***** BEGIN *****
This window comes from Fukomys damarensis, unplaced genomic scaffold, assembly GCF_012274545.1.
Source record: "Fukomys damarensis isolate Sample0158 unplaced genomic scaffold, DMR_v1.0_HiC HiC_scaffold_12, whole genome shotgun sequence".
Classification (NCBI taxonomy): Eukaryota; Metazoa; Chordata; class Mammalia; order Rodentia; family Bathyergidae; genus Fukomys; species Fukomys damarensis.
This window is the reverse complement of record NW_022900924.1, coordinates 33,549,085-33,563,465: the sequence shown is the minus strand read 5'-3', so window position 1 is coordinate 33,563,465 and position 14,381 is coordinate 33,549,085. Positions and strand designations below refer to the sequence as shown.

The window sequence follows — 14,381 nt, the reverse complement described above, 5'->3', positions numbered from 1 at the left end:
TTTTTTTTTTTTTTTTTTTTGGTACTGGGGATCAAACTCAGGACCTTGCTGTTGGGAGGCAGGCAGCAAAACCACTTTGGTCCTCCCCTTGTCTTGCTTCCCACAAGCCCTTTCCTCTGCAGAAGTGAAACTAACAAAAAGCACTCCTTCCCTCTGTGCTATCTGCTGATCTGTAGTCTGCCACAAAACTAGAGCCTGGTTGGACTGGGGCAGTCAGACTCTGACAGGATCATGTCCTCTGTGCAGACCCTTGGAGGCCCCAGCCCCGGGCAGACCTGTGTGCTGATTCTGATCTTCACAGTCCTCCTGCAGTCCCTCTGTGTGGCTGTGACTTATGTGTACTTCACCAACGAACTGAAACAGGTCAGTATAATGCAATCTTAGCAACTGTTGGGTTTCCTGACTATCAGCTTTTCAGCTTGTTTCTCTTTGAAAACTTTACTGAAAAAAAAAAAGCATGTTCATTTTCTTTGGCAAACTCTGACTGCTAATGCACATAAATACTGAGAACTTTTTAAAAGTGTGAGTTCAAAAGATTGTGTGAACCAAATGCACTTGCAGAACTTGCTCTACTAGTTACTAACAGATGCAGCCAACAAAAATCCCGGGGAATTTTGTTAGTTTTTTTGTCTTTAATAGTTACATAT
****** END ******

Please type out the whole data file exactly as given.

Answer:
This window comes from Fukomys damarensis, unplaced genomic scaffold, assembly GCF_012274545.1.
Source record: "Fukomys damarensis isolate Sample0158 unplaced genomic scaffold, DMR_v1.0_HiC HiC_scaffold_12, whole genome shotgun sequence".
Classification (NCBI taxonomy): Eukaryota; Metazoa; Chordata; class Mammalia; order Rodentia; family Bathyergidae; genus Fukomys; species Fukomys damarensis.
This window is the reverse complement of record NW_022900924.1, coordinates 33,549,085-33,563,465: the sequence shown is the minus strand read 5'-3', so window position 1 is coordinate 33,563,465 and position 14,381 is coordinate 33,549,085. Positions and strand designations below refer to the sequence as shown.

The window sequence follows — 14,381 nt, the reverse complement described above, 5'->3', positions numbered from 1 at the left end:
TTTTTTTTTTTTTTTTTTTTGGTACTGGGGATCAAACTCAGGACCTTGCTGTTGGGAGGCAGGCAGCAAAACCACTTTGGTCCTCCCCTTGTCTTGCTTCCCACAAGCCCTTTCCTCTGCAGAAGTGAAACTAACAAAAAGCACTCCTTCCCTCTGTGCTATCTGCTGATCTGTAGTCTGCCACAAAACTAGAGCCTGGTTGGACTGGGGCAGTCAGACTCTGACAGGATCATGTCCTCTGTGCAGACCCTTGGAGGCCCCAGCCCCGGGCAGACCTGTGTGCTGATTCTGATCTTCACAGTCCTCCTGCAGTCCCTCTGTGTGGCTGTGACTTATGTGTACTTCACCAACGAACTGAAACAGGTCAGTATAATGCAATCTTAGCAACTGTTGGGTTTCCTGACTATCAGCTTTTCAGCTTGTTTCTCTTTGAAAACTTTACTGAAAAAAAAAAAGCATGTTCATTTTCTTTGGCAAACTCTGACTGCTAATGCACATAAATACTGAGAACTTTTTAAAAGTGTGAGTTCAAAAGATTGTGTGAACCAAATGCACTTGCAGAACTTGCTCTACTAGTTACTAACAGATGCAGCCAACAAAAATCCCGGGGAATTTTGTTAGTTTTTTTGTCTTTAATAGTTACATAT